Thursday, December 2, 2010

Good Friday all year round

Our church just asked us all to write a devotional message for printing in a little Christmas advent devotional guide.  Here's what I came up with:

At Christmas we celebrate the Savior’s birth, at Easter, His resurrection.  In between them, though, is an important day we overlook as Christians.  Good Friday is the day our Lord was brutally murdered.  I feel that we push this day to the side because it reminds us of our need for someone to die for us.  We just don’t want to be reminded of our own personal giant bailout, let alone tell others about it.  Worse yet, our avoidance of Good Friday and the crucifixion, I believe, is symbolic of how we tend to live our lives in American culture.  We are entitled to a “good life” here in America and feel spurned by God if we don’t get our due.  We spend most of our energies, monies, and conversations trying to feel as good as or better than others.   We constantly give ourselves grace instead of holding ourselves to a higher standard, when the Bible clearly says, “Now you must give yourselves to be slaves to righteous living so that you will become holy” (Romans 6:19b). New life in Christ insists on a radical new way of living: Forgiving others, loving our enemies, building others up instead of ourselves and self-discipline in a country that gives us every freedom in the world.  Death is not a subject we like or are comfortable with, but is one that Christians, of all people, should know well.   In this world that does everything opposite of how God intended, it only makes sense that our lives in Him, would begin with death.   Neglecting the price paid for this precious gift of salvation demeans it, doesn’t make it attractive to others or help them know how they can have it too.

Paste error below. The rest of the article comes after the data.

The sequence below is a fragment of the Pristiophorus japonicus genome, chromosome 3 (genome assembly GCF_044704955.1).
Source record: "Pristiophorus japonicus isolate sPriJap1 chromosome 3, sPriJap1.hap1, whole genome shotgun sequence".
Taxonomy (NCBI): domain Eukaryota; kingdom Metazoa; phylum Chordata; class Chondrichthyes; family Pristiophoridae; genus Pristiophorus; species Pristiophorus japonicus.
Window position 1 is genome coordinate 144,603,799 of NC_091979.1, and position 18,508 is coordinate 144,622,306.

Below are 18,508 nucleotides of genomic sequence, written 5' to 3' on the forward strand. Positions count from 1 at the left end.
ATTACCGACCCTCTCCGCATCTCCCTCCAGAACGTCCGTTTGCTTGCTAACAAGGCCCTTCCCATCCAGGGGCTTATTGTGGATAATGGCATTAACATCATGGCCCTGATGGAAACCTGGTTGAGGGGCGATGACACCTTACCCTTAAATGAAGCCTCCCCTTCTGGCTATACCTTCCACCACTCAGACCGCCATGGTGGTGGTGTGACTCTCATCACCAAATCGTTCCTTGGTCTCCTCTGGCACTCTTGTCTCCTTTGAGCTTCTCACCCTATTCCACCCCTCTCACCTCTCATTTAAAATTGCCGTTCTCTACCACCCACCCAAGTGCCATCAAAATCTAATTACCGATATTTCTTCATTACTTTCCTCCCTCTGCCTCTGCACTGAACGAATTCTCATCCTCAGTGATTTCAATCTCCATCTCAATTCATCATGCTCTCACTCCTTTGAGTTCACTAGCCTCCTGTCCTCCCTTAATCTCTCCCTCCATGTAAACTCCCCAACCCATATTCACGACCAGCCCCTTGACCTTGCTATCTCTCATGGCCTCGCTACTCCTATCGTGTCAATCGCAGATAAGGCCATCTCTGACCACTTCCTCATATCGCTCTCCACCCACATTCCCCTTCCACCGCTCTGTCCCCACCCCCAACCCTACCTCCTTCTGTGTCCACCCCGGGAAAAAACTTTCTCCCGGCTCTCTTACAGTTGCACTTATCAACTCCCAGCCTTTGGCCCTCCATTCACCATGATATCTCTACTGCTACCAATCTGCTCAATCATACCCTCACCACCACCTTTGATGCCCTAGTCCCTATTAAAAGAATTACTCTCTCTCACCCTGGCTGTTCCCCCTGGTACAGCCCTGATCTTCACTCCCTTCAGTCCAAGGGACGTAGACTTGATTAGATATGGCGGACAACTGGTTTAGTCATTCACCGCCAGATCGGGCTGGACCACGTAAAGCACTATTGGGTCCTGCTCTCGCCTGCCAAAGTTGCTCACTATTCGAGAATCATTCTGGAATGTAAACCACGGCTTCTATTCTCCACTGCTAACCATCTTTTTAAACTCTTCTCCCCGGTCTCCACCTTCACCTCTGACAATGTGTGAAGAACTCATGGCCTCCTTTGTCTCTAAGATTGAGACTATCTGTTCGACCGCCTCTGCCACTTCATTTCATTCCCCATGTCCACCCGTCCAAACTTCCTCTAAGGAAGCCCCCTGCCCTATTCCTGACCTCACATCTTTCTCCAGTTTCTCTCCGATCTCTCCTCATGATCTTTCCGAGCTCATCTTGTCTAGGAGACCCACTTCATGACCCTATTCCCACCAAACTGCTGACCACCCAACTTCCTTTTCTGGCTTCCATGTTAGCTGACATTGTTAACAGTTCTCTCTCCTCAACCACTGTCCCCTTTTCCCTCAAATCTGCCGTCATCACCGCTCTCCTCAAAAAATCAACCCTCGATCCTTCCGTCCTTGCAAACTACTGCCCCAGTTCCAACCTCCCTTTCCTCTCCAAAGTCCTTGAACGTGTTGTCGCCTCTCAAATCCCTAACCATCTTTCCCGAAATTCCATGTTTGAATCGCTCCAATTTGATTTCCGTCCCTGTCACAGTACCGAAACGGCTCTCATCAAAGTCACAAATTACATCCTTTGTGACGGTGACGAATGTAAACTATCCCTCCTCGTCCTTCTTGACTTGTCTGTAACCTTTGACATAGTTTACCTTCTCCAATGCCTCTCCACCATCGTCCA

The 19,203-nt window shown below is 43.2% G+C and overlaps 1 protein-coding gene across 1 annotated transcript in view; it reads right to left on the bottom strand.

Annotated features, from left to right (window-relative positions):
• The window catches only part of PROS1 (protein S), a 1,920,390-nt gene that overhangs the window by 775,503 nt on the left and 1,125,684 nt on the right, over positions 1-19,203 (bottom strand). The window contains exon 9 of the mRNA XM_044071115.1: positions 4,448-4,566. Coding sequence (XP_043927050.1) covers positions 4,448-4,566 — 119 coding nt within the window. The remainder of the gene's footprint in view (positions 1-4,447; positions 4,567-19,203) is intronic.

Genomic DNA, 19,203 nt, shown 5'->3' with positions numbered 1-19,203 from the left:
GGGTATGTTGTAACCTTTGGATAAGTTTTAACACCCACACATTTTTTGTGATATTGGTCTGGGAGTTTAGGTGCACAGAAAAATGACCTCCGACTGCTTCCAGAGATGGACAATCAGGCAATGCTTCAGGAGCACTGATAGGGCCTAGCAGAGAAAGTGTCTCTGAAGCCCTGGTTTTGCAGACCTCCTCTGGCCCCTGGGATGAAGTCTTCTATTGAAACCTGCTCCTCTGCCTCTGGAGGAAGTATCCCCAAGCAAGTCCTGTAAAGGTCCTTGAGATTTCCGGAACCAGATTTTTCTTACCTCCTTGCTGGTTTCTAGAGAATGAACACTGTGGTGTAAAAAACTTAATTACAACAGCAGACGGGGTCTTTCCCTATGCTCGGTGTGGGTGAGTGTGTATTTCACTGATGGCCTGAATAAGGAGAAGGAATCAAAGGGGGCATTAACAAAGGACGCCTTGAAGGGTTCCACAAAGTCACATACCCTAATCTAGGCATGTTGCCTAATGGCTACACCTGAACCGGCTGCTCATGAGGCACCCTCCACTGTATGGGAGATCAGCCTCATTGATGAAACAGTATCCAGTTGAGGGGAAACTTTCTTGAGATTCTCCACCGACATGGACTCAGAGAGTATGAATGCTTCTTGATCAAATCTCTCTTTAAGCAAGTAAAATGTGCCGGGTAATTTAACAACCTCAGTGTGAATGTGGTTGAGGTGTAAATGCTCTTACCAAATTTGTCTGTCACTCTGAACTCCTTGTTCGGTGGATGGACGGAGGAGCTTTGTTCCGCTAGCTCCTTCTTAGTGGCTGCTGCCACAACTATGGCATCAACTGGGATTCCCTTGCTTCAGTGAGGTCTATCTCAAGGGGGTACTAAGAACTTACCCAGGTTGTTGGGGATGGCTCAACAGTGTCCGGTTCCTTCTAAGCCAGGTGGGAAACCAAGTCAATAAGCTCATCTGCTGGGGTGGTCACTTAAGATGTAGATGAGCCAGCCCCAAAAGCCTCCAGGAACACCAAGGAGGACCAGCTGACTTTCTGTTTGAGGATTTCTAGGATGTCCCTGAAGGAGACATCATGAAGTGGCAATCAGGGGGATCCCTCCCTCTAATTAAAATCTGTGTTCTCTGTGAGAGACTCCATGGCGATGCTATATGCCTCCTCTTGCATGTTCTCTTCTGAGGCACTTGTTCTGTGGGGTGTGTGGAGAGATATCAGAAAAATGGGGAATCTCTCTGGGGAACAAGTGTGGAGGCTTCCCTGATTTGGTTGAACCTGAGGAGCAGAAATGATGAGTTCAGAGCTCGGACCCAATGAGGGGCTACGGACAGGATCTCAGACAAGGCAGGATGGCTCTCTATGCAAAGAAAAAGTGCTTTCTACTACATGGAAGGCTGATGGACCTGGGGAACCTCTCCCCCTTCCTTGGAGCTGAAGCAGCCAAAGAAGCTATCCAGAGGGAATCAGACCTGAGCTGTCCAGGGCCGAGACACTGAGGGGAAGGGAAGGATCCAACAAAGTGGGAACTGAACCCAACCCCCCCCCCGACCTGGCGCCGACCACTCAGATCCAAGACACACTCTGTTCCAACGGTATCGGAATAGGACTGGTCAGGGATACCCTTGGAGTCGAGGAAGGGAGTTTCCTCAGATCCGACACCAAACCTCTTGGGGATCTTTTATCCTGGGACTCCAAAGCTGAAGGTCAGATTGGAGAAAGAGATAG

“Don’t be selfish; don’t try to impress others. 
Be humble, thinking of others as better than yourselves. 
Don’t look out only for your own interests, 
      but take an interest in others, too.
You must have the same attitude that Christ Jesus had.

 Though he was God,
      he did not think of equality with God
      as something to cling to.
 Instead, he gave up his divine privileges;
      he took the humble position of a slave
      and was born as a human being.
   When he appeared in human form,
      he humbled himself in obedience to God
      and died a criminal’s death on a cross.

Therefore, God elevated him to the place of highest honor
      and gave him the name above all other names,
 that at the name of Jesus every knee should bow,
      in heaven and on earth and under the earth,
 and every tongue confess that Jesus Christ is Lord,
      to the glory of God the Father.”
Philippians 2:3-11

1 comment:

Judith said...

Great post. I love it.